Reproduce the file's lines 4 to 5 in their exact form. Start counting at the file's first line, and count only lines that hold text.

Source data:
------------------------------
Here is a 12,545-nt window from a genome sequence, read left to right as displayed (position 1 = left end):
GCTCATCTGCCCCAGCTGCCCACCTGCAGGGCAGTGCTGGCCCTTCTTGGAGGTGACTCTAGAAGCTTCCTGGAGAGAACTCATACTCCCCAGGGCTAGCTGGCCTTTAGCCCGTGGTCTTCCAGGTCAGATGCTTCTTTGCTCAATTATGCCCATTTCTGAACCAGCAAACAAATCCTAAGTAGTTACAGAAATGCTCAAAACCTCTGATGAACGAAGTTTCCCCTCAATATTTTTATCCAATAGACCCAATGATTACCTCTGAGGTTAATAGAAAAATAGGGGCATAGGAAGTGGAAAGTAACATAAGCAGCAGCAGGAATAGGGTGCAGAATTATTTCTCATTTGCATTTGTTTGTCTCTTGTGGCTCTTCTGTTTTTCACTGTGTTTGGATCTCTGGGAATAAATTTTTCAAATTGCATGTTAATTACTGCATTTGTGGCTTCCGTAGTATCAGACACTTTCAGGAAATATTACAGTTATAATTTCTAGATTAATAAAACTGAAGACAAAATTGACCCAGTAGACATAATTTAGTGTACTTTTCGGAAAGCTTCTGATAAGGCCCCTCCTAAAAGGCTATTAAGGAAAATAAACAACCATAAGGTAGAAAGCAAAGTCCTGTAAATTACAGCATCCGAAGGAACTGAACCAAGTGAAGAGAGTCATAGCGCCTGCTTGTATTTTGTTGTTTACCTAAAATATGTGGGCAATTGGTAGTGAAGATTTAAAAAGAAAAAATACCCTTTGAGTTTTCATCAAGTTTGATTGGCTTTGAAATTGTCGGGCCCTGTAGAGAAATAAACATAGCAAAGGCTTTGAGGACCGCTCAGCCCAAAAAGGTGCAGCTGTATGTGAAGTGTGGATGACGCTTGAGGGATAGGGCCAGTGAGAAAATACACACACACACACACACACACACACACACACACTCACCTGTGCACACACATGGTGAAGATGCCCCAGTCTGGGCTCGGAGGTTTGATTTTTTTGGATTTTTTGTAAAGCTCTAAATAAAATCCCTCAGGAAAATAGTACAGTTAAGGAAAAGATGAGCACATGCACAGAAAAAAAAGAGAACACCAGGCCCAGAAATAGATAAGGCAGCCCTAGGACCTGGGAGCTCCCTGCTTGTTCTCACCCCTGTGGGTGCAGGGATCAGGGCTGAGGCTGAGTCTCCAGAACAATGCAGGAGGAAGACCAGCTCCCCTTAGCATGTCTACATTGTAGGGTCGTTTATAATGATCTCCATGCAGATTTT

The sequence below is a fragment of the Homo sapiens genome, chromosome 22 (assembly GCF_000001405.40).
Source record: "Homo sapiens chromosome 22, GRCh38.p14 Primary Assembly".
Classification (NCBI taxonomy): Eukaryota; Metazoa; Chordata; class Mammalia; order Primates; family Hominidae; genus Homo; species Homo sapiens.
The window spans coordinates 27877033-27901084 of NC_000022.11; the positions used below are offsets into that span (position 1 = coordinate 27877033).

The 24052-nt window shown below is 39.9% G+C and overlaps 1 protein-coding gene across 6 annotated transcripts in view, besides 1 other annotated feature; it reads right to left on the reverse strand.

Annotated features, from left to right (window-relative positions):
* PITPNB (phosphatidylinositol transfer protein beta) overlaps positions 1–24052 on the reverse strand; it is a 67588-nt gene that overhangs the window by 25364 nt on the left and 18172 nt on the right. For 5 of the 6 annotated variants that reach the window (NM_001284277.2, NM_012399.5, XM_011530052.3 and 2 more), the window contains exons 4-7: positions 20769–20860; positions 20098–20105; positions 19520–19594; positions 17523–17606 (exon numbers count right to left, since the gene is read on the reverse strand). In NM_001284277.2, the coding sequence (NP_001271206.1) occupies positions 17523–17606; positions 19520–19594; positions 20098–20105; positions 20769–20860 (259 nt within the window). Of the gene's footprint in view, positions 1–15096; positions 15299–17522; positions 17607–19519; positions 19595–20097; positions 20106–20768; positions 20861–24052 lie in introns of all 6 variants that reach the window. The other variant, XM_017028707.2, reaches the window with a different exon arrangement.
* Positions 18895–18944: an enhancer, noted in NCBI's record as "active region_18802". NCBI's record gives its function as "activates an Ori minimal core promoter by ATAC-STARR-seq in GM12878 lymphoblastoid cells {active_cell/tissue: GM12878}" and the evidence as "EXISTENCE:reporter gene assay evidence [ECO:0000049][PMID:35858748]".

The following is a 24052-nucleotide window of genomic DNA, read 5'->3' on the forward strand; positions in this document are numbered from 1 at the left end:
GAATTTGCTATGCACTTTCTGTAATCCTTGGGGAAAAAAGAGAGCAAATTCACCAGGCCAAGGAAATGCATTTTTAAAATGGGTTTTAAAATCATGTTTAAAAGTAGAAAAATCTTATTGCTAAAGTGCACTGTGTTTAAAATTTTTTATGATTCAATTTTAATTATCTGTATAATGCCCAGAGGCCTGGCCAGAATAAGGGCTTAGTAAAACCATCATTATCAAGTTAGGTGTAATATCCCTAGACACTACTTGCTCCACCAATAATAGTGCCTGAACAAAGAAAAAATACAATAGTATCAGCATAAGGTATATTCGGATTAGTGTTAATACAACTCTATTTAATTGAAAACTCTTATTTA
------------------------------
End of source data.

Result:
Source record: "Homo sapiens chromosome 22, GRCh38.p14 Primary Assembly".
Classification (NCBI taxonomy): Eukaryota; Metazoa; Chordata; class Mammalia; order Primates; family Hominidae; genus Homo; species Homo sapiens.